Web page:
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Planting Potatoes


I would be the first to tell you that I am not a gardener. A dairy farmer, yes. But a gardener? No. Mom was always the gardener in the family.

Still, the second year after I bought my own home, I got the itch. I had Dad plow up a small section of lawn behind the house. Then I set to with gusto: In one day I planted my first rows of tomatoes, carrots, beans, and flowers.

Lastly, I got rid of the potatoes that had been sitting in the refrigerator crisper. They’d been in there so long that their long white vines snaked out the bottom of the door whenever I opened it too fast. Some of these stems were two feet long!

I carefully took all the potatoes out to the garden. Then I cut out the eyes—with a good section of potato each—and planted them in the rich dirt, staking up each stem. I had plenty of stakes and baler twine to tie the stems up.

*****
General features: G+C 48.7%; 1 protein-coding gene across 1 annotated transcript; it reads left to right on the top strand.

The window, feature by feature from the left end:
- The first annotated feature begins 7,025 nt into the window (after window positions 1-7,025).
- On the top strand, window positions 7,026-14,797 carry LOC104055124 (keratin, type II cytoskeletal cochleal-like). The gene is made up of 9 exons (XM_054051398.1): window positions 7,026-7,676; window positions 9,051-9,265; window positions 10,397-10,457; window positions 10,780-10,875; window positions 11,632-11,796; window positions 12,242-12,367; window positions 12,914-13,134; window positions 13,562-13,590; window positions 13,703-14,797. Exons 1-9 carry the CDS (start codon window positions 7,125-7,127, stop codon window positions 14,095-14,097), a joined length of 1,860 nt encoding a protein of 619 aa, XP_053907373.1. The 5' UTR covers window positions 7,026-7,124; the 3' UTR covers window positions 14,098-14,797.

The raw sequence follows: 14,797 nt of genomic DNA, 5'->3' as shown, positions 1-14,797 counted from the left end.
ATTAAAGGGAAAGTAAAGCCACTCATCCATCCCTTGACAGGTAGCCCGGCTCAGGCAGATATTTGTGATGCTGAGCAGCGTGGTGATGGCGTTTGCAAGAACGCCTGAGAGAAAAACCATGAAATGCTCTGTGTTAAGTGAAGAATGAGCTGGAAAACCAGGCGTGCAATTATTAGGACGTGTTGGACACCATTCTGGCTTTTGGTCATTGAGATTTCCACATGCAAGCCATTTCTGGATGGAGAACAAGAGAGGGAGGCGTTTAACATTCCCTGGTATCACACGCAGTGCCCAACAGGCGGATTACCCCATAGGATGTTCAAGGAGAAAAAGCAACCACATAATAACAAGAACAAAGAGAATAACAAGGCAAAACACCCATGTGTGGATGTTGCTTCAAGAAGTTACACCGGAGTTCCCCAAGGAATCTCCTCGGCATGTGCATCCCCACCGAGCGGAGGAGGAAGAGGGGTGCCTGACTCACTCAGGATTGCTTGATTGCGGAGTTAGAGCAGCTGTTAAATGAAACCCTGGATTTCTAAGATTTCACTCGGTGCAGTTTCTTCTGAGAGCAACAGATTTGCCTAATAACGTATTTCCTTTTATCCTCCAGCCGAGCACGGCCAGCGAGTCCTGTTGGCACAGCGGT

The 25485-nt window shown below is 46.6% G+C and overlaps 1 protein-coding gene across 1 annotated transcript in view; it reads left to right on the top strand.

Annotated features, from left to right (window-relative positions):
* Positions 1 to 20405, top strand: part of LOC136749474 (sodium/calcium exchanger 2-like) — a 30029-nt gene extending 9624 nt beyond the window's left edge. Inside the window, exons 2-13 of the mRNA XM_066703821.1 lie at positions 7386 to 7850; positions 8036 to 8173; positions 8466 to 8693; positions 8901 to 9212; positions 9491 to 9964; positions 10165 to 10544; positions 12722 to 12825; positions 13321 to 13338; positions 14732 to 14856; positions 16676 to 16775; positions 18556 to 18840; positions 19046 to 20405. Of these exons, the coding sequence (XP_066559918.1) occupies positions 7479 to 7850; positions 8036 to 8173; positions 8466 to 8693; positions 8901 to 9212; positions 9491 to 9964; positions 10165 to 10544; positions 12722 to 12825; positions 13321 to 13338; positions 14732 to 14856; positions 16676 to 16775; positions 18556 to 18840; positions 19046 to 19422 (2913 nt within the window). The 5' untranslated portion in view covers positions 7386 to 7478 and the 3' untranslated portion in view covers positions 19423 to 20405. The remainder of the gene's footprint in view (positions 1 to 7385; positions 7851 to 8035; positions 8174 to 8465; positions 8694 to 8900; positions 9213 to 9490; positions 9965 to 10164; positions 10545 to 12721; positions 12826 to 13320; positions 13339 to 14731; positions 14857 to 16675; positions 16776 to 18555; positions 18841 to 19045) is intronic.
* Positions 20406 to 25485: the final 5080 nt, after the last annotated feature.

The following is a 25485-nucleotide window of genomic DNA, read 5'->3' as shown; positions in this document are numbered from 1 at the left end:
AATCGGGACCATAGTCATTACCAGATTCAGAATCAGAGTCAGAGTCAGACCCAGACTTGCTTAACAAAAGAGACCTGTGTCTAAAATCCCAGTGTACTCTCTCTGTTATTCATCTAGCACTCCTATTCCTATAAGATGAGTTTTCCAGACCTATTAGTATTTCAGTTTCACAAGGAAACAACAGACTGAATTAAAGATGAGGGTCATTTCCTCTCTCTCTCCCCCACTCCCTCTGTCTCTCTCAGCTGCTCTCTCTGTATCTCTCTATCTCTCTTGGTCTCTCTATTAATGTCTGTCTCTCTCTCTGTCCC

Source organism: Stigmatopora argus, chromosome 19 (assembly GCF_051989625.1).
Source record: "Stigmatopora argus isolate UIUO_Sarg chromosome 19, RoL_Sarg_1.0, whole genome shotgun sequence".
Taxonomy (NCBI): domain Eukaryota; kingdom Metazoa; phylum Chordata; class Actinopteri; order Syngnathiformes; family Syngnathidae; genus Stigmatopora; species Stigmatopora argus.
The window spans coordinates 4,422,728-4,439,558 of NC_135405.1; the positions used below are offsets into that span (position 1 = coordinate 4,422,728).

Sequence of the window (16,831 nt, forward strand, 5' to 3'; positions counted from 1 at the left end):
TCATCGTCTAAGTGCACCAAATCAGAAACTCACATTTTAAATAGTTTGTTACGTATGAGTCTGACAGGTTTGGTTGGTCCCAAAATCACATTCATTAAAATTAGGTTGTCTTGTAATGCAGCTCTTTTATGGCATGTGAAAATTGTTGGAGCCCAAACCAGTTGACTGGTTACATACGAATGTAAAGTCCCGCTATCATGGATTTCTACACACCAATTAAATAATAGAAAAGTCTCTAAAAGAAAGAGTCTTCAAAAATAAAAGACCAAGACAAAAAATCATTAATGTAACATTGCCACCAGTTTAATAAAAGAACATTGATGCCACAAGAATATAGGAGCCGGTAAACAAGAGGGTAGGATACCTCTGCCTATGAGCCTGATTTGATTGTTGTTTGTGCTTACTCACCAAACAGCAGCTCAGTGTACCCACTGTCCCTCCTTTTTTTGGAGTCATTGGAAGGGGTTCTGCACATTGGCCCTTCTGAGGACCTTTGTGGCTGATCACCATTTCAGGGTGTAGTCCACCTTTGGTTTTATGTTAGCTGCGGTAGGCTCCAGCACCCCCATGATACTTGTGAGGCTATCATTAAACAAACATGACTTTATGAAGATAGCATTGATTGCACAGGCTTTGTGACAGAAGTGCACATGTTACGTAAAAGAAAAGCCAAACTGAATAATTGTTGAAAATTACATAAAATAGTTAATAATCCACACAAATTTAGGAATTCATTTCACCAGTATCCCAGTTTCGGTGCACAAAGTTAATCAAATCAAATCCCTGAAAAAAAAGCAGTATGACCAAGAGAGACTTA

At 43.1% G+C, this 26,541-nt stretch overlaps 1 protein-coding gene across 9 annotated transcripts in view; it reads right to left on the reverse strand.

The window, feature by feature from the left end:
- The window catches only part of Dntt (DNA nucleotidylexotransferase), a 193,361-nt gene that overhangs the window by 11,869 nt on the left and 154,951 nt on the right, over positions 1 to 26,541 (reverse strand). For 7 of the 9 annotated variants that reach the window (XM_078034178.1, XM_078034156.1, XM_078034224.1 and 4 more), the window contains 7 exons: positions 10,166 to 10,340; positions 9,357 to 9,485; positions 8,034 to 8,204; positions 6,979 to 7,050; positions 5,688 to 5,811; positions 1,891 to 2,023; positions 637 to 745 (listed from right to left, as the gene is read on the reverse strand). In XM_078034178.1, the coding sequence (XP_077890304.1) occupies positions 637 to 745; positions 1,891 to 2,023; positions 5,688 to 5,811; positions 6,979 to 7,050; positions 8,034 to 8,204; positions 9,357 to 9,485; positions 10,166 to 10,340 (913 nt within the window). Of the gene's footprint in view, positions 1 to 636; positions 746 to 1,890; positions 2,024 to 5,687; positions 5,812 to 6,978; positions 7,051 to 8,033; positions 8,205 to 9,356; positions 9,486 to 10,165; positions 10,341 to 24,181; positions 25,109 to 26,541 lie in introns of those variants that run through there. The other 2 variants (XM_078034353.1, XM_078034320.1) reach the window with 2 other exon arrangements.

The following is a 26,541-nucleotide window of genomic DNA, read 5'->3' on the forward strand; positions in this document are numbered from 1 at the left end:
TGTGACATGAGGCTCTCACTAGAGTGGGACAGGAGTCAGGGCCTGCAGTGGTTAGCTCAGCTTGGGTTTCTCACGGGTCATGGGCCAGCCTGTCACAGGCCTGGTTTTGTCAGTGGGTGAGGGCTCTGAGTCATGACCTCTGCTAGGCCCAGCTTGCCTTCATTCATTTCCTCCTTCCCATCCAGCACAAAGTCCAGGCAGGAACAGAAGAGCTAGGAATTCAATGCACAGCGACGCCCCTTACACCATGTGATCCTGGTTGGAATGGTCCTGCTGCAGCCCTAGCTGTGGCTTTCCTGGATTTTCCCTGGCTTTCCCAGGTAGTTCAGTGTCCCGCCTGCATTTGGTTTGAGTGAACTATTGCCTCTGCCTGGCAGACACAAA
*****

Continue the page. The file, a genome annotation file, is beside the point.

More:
Just as I was finishing up, Mom came over to inspect my garden.

“What are all those stakes for?” she asked.

I proudly showed off my great potato-stem staking job.

“Those aren’t stems. They’re runners. They need to buried!” Oops.

So, painstakingly, I replanted all my potatoes, with their runners underground. The good news is that they grew very well. In the fall, I enjoyed my first batch of homegrown potatoes.

Once I dug them out of the ground.

What’s your worst gardening mistake? Send it to GREENPRINTS, Broken Trowel Award, P.O. Box 1355, Fairview, NC 28730. If we print it, you’ll get a free one-year subscription and our GREENPRINTS Companion CD!

This article was published originally in 2015, in GreenPrints Issue #101.


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